graphic, electronic, or mechanical, including photocopying, recording, taping, Web distribution or The Adventures of Huckleberry Finn: Summary and Analysis .. Jim, and his warm human relationship with Huck, in subsequent chapters. Check out our revolutionary side-by-side summary and analysis. Huck doesn't trust them, and he lies about his relationship with Jim, presumably to protect. Need help with Chapter 9 in Mark Twain's The Adventures of Huckleberry Finn? Check out our revolutionary side-by-side summary and analysis.
Jim convinces Huck that the two of them should hide their gear in the cavern in case people come looking for them. He also convinces Huck to hide the canoe nearby.
Having hidden everything, Huck and Jim eat in the cavern. While freedom is very important to Huck, it is all the more so for Jim, who faces severe punishment if he is caught, and a life of enslavement and separation from his beloved family. For this reason, Jim is all the more protective of his freedom and so takes extra precautions, like hiding the gear in the cavern.
Active Themes Outside, it begins to rain fiercely. During subsequent days, Huck and Jim paddle all over the flooded island in their canoe.
The Friendship Between Huckleberry Finn and Jim | Book Summaries
Animals abound, meek with hunger. Jim and Huck see saw-logs drift by, but leave them for fear of being discovered. Indeed, the pair never goes out in daylight. At the beginning of the novel, Huck is racist and has little respect for the intelligence of black people.Video SparkNotes: Mark Twain's Adventures of Huckleberry Finn summary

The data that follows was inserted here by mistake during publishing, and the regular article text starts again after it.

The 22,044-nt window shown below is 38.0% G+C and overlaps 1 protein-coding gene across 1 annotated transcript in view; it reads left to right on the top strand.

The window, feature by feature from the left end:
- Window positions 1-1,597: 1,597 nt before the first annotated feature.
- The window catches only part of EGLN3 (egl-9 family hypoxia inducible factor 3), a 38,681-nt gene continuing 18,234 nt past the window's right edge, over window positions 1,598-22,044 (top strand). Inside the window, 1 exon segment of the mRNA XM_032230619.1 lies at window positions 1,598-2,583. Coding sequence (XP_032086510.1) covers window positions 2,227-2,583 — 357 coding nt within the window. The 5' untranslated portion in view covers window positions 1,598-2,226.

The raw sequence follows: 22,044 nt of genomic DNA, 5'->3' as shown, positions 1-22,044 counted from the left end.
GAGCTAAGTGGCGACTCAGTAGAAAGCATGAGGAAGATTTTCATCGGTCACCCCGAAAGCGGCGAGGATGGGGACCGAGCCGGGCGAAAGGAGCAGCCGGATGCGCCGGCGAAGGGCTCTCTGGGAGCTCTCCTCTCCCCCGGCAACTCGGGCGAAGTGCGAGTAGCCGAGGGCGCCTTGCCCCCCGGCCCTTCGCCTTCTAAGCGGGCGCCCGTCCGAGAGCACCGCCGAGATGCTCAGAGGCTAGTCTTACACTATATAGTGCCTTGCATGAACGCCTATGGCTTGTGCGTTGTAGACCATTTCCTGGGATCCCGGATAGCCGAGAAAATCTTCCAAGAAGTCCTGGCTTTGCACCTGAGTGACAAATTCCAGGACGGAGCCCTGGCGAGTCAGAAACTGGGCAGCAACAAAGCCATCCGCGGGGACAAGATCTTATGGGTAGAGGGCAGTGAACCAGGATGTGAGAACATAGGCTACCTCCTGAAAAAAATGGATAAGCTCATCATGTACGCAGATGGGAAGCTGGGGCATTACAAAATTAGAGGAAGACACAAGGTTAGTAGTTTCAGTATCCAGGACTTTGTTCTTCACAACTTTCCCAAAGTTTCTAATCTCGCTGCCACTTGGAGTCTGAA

However, Huck is forced to acknowledge his own prejudice as Jim proves again and again that he is just as reasonable and practical as his white companion.
They decide to put on a production of Shakespeare and begin to practice for a performance at the next town they reach. A sick black person in town tells them that all the townspeople have gathered for a religious revival camp-meeting back in the woods.
The duke goes to a printing office in town. Like Huck, the duke and king are fantastic performers, which requires of them a kind of freedom, the freedom to transform into different characters.
The two are also adaptable: While these are good traits, however, they can be misused, as the duke and king misuse them to selfish ends. Active Themes With Jim still on the raft and the duke at the printing office, Huck and the king go to the meeting in the woods and find thousands of people there.
A preacher and his congregants are singing a hymn, and the preacher soon begins to preach. The crowd goes wild.
The king joins the preacher on the platform and proclaims to the congregants that he is a reformed pirate who, if given enough money, will return to the Indian Ocean to convert other pirates to Christianity, at last bursting into tears.
A hat is passed through the congregation, and the king makes eighty-seven dollars. The king turns society on its head.
By pretending to represent its values, he really serves what he values, which is solely his own, usually material, interest.